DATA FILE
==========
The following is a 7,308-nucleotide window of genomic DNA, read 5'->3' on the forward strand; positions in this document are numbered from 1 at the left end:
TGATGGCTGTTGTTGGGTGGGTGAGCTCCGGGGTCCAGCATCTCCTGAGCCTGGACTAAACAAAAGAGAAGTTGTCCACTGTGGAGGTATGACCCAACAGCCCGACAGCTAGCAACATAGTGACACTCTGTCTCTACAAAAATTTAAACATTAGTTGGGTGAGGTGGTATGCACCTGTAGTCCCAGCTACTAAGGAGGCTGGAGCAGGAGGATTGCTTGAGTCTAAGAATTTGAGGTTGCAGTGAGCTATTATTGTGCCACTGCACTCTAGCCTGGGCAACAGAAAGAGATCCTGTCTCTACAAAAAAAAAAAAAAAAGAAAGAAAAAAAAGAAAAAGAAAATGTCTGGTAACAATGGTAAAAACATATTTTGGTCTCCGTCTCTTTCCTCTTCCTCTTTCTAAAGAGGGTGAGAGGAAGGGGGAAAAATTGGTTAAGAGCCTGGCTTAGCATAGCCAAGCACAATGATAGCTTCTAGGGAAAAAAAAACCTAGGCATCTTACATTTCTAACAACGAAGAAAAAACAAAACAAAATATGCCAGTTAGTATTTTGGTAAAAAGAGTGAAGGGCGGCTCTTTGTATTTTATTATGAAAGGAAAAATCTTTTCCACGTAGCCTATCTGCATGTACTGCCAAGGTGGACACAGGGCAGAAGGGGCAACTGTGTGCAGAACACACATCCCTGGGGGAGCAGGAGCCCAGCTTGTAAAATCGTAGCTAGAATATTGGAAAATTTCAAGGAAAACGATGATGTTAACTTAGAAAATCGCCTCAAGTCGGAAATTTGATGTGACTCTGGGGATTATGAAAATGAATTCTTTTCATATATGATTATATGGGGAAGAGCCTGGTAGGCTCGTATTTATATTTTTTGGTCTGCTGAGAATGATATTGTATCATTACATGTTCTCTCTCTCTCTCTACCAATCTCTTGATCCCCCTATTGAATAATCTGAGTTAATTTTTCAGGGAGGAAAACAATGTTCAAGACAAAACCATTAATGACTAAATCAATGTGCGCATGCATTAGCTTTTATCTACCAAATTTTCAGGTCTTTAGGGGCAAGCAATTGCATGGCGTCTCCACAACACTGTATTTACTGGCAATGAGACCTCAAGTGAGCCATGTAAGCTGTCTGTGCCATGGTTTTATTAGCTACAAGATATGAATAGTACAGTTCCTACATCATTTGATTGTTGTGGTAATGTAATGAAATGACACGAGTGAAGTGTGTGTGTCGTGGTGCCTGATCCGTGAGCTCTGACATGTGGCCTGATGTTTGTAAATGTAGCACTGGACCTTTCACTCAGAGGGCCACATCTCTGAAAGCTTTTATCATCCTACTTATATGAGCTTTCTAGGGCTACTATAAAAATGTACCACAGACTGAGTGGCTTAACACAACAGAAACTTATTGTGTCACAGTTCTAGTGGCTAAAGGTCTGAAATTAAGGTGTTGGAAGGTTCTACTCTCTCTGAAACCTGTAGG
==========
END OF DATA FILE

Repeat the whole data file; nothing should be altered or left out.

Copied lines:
The following is a 7,308-nucleotide window of genomic DNA, read 5'->3' on the forward strand; positions in this document are numbered from 1 at the left end:
TGATGGCTGTTGTTGGGTGGGTGAGCTCCGGGGTCCAGCATCTCCTGAGCCTGGACTAAACAAAAGAGAAGTTGTCCACTGTGGAGGTATGACCCAACAGCCCGACAGCTAGCAACATAGTGACACTCTGTCTCTACAAAAATTTAAACATTAGTTGGGTGAGGTGGTATGCACCTGTAGTCCCAGCTACTAAGGAGGCTGGAGCAGGAGGATTGCTTGAGTCTAAGAATTTGAGGTTGCAGTGAGCTATTATTGTGCCACTGCACTCTAGCCTGGGCAACAGAAAGAGATCCTGTCTCTACAAAAAAAAAAAAAAAAGAAAGAAAAAAAAGAAAAAGAAAATGTCTGGTAACAATGGTAAAAACATATTTTGGTCTCCGTCTCTTTCCTCTTCCTCTTTCTAAAGAGGGTGAGAGGAAGGGGGAAAAATTGGTTAAGAGCCTGGCTTAGCATAGCCAAGCACAATGATAGCTTCTAGGGAAAAAAAAACCTAGGCATCTTACATTTCTAACAACGAAGAAAAAACAAAACAAAATATGCCAGTTAGTATTTTGGTAAAAAGAGTGAAGGGCGGCTCTTTGTATTTTATTATGAAAGGAAAAATCTTTTCCACGTAGCCTATCTGCATGTACTGCCAAGGTGGACACAGGGCAGAAGGGGCAACTGTGTGCAGAACACACATCCCTGGGGGAGCAGGAGCCCAGCTTGTAAAATCGTAGCTAGAATATTGGAAAATTTCAAGGAAAACGATGATGTTAACTTAGAAAATCGCCTCAAGTCGGAAATTTGATGTGACTCTGGGGATTATGAAAATGAATTCTTTTCATATATGATTATATGGGGAAGAGCCTGGTAGGCTCGTATTTATATTTTTTGGTCTGCTGAGAATGATATTGTATCATTACATGTTCTCTCTCTCTCTCTACCAATCTCTTGATCCCCCTATTGAATAATCTGAGTTAATTTTTCAGGGAGGAAAACAATGTTCAAGACAAAACCATTAATGACTAAATCAATGTGCGCATGCATTAGCTTTTATCTACCAAATTTTCAGGTCTTTAGGGGCAAGCAATTGCATGGCGTCTCCACAACACTGTATTTACTGGCAATGAGACCTCAAGTGAGCCATGTAAGCTGTCTGTGCCATGGTTTTATTAGCTACAAGATATGAATAGTACAGTTCCTACATCATTTGATTGTTGTGGTAATGTAATGAAATGACACGAGTGAAGTGTGTGTGTCGTGGTGCCTGATCCGTGAGCTCTGACATGTGGCCTGATGTTTGTAAATGTAGCACTGGACCTTTCACTCAGAGGGCCACATCTCTGAAAGCTTTTATCATCCTACTTATATGAGCTTTCTAGGGCTACTATAAAAATGTACCACAGACTGAGTGGCTTAACACAACAGAAACTTATTGTGTCACAGTTCTAGTGGCTAAAGGTCTGAAATTAAGGTGTTGGAAGGTTCTACTCTCTCTGAAACCTGTAGG